Full Roster At Denver Center Includes New Musical, Eliot Ness

News   Full Roster At Denver Center Includes New Musical, Eliot Ness In his letter to Colorado's Denver Center patrons, printed in the season brochure, executive director Randy Weeks writes that he's "holding time after the new year for a new musical, currently being developed by Denver Center Productions in cooperation with the Harold Prince Musical Theatre Program."

In his letter to Colorado's Denver Center patrons, printed in the season brochure, executive director Randy Weeks writes that he's "holding time after the new year for a new musical, currently being developed by Denver Center Productions in cooperation with the Harold Prince Musical Theatre Program."

That musical will be Eliot Ness In Cleveland, based on a play by Peter Ullian. The musical, co-adapted and directed by Nick Corley, has a book by Ullian, and music & lyrics by Robert Lindsey Nassif. Ness pits the "untouchable" G-man against the ghost of Al Capone in an edgy, Brechtian way.

Prince has a good track record at the Denver Center; the tour of Show Boat, directed by him, has extended its stay at the Buell through June 14.

Some of Broadway's splashiest musicals will make their way to the Denver Center as part of the Denver Center Attractions season. Disney's Beauty And The Beast begins the season July 18. Based on the Disney animated film, the national tour of B&B will play at the Buell Theatre through Aug. 31.
Kim Huber, a member of the original Broadway company, will play Belle; Fred Inkley (Les Miz) will be the Beast, and Tony Lawson will play Gaston. Other cast members include Jeff Brooks, Grant Cowan, Barbara Marineau, Patrick Page, Sherry Anderson, Asher Book, Mindy Paige Davis, Dan Sklar and Tommy John Skleros. Robert Jess Roth directs, with choreography by Matt West and sets by Stan Meyer. Ann Hould-Ward designed the costumes; Natasha Katz the lighting.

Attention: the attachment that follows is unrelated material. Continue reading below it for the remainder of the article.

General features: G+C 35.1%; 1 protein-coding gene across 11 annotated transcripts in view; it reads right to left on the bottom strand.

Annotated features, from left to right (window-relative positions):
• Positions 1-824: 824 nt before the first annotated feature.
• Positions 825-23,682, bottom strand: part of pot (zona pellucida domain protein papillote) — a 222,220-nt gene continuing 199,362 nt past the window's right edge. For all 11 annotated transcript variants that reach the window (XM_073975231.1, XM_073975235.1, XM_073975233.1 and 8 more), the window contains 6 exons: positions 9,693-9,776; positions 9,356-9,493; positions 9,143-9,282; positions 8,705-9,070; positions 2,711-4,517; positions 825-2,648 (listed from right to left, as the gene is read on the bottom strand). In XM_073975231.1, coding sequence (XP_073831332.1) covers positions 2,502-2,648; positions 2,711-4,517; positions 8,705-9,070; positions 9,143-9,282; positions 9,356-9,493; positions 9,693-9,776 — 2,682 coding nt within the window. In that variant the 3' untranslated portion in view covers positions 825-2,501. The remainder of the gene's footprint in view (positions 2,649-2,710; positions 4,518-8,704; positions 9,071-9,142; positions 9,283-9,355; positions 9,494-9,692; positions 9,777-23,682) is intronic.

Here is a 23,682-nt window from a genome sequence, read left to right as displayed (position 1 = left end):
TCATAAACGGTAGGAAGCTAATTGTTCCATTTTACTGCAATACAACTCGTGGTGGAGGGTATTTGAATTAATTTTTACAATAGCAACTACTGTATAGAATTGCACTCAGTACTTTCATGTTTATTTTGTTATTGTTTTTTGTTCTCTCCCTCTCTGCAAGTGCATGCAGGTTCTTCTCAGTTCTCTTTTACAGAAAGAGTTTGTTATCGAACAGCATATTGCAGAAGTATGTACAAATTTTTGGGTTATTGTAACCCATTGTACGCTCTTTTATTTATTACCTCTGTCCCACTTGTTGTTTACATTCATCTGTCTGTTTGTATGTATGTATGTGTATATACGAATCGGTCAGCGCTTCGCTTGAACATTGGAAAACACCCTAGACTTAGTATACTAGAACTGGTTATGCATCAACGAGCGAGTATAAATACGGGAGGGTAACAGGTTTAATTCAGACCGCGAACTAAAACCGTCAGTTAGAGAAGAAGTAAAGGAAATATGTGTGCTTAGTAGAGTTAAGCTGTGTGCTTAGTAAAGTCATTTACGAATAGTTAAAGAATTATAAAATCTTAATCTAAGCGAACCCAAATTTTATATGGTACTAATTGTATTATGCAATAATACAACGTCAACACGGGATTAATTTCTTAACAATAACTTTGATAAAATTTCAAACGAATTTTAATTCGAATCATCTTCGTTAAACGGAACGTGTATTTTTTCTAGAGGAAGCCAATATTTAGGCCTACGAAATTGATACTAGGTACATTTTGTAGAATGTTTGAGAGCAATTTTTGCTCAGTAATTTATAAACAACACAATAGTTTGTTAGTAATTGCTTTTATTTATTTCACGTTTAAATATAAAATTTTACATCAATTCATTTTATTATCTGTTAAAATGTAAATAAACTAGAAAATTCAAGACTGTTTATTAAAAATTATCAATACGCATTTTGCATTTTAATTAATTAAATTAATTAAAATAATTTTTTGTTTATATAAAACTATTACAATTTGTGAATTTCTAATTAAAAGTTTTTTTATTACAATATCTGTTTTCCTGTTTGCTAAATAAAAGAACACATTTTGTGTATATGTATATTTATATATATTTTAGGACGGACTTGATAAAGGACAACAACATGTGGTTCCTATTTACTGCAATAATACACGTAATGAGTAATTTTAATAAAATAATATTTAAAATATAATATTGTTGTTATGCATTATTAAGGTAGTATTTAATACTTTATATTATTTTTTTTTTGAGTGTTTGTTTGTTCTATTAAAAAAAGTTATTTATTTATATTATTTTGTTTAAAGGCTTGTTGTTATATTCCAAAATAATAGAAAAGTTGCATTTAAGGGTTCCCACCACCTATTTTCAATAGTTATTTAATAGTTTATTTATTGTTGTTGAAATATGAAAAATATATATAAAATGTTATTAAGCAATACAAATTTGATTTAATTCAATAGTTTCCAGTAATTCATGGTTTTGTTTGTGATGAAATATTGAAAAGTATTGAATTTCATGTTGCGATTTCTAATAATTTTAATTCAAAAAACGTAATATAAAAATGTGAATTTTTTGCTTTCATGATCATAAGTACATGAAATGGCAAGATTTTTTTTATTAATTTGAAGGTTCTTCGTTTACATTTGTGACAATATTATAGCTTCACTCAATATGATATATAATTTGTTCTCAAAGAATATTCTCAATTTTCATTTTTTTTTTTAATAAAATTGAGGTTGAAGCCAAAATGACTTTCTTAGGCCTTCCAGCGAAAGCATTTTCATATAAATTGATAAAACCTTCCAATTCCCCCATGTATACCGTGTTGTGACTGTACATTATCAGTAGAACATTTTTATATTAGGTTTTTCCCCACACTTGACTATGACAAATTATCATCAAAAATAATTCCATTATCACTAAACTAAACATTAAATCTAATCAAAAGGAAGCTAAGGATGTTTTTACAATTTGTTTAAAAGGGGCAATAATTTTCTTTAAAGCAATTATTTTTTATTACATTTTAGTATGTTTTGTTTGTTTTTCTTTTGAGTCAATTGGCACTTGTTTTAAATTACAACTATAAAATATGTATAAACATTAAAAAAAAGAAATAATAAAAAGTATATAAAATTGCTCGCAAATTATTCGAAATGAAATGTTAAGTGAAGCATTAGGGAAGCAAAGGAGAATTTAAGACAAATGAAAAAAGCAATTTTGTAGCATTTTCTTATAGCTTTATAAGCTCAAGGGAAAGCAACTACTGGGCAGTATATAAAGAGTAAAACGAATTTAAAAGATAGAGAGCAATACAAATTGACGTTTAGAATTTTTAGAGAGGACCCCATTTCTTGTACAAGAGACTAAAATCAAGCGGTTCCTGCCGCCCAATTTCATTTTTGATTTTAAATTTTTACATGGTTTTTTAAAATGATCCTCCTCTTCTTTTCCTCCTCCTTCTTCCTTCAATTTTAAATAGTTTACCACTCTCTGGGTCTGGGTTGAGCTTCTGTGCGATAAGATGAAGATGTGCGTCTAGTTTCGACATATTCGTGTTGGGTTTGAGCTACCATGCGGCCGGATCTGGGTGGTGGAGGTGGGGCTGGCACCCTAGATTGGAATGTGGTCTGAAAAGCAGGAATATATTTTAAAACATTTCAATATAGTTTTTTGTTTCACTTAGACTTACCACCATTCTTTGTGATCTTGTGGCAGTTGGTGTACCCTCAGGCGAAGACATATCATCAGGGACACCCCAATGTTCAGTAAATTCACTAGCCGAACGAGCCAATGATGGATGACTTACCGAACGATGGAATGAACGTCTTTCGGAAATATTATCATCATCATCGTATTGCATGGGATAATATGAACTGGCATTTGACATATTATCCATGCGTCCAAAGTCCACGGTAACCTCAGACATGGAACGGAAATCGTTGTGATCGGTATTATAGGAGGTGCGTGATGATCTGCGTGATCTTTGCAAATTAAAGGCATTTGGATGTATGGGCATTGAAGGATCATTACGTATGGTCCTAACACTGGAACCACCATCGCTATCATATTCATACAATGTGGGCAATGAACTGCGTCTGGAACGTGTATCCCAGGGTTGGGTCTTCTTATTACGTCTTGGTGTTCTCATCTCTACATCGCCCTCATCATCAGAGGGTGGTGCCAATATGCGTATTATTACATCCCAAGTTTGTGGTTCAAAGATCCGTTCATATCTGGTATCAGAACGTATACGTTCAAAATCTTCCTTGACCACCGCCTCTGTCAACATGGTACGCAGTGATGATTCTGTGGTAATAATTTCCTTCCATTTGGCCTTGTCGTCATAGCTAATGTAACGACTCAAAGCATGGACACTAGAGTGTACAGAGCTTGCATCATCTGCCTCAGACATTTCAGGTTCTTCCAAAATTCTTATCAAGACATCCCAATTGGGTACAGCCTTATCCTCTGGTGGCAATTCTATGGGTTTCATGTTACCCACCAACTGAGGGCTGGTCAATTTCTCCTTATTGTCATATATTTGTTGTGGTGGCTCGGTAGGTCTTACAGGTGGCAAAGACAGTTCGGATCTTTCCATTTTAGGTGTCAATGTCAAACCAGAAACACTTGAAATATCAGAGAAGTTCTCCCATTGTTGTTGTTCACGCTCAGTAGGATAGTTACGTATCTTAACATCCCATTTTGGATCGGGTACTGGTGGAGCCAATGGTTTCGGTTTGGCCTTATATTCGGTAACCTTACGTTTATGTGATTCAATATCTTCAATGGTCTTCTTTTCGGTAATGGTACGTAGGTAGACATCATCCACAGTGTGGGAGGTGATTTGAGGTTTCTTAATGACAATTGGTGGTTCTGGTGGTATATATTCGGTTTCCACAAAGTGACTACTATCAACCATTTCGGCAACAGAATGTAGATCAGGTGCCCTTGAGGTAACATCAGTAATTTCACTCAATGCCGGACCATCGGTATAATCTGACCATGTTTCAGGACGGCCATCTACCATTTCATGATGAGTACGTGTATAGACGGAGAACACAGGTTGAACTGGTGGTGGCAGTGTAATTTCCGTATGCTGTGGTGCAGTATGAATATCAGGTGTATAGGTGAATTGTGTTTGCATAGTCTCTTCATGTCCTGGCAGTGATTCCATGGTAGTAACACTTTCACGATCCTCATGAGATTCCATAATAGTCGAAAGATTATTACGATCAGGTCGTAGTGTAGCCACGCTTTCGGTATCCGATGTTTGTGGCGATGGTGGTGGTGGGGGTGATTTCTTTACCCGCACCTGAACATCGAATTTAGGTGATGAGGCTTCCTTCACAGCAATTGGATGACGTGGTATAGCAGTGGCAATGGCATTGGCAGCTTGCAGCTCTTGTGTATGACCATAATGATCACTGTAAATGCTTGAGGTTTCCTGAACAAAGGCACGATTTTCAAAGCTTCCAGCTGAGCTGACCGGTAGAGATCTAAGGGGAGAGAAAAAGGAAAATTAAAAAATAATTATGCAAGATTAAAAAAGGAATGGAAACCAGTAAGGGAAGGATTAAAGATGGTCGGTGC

Next up will be Smokey Joe's Cafe, a revue of the 50s-60s pop songs of Jerry Leiber and Mike Stoller. Tunes include "Jailhouse Rock," "On Broadway" and "Love Potion #9." The show runs Sept. 9-21. Nov. 11-23 will see 1981's Dreamgirls, the Tony-winning musical about girl-groups of the 1960s, penned by Tom Eyen and Henry Krieger.

The national touring company of the Tony-winning, Christopher Renshaw directed The King and I runs Dec. 10-Jan. 4, 1998. The tour stars Hayley Mills, perky child star of 1960s family films including The Trouble With Angels and the pre-Andrew Lloyd Webber movie version of Whistle Down the Wind, as Mrs. Anna. Vee (Victor) Talmadge stars as The King.

The production won the 1996 Tony Award for Best Revival, and won Tonys for Best Actress (Donna Murphy), Best Costumes (Roger Kirk) and Best Scenic Design (Brian Thomson). The latter two were members of the original Australian design team. Along with lighting designer Nigel Levings, the team has remounted the production for this tour. Broadway Choreographer Lar Lubovitch uses passages from Jerome Robbins' original 1951 choreography, and has created some new staging of his own.

As for the regular Denver Center season, plays upcoming include Leslie Ayvazian's Nine Armenians, which recently won a special Outer Critics Circle Award. That production will be imported in September from L.A.'s Mark Taper Forum. (Which finishes an exchange between the companies that started when 1995's Black Elk Speaks visited the Taper).

In December, Arena Stage of Washington DC will bring O'Neill's A Touch Of The Poet to Denver in exchange for It Ain't Nothin' But The Blues, which played in DC earlier this year.

Five plays will make up this season's "Generation Series" for family audiences:
The Servant Of Two Masters, Carlo Goldoni's comedy, newly translated and adapted by former critic Sylvie Drake.

Valley Song, Athol Fugard's look at post-apartheid South Africa.

Treasure Island, Robert Louis Stevenson's adventure tale adapted and directed by Nagle Jackson.

Don Quixote, Cervantes' picaresque novel adapted by Pavel Dobrusky.

A Christmas Carol, the Dickens classic.

Also on tap for Denver Center's 1997-98 season will be Shaw's Misalliance, A.R. Gurney's comedy, Sylvia; August Wilson's Jitney (recently staged at NJ's Crossroads Theatre); Nagle Jackson's drama, Taking Leave; Shakespeare's Macbeth and a new translation of Pedro Calderon's Life Is A Dream.

Currently playing at the Denver Center is David Hare's Racing Demon, which began previews May 8 and opens May 15. Fables, an experimental collaboration between Pavel Dobrusky and Per-Olav Sorensen, who previously worked together on Beethoven `n' Pierrot.

For tickets and information on shows at the Denver Center, call (303) 893-4100 or (800) 641-1222 outside Denver.

--By David Lefkowitz

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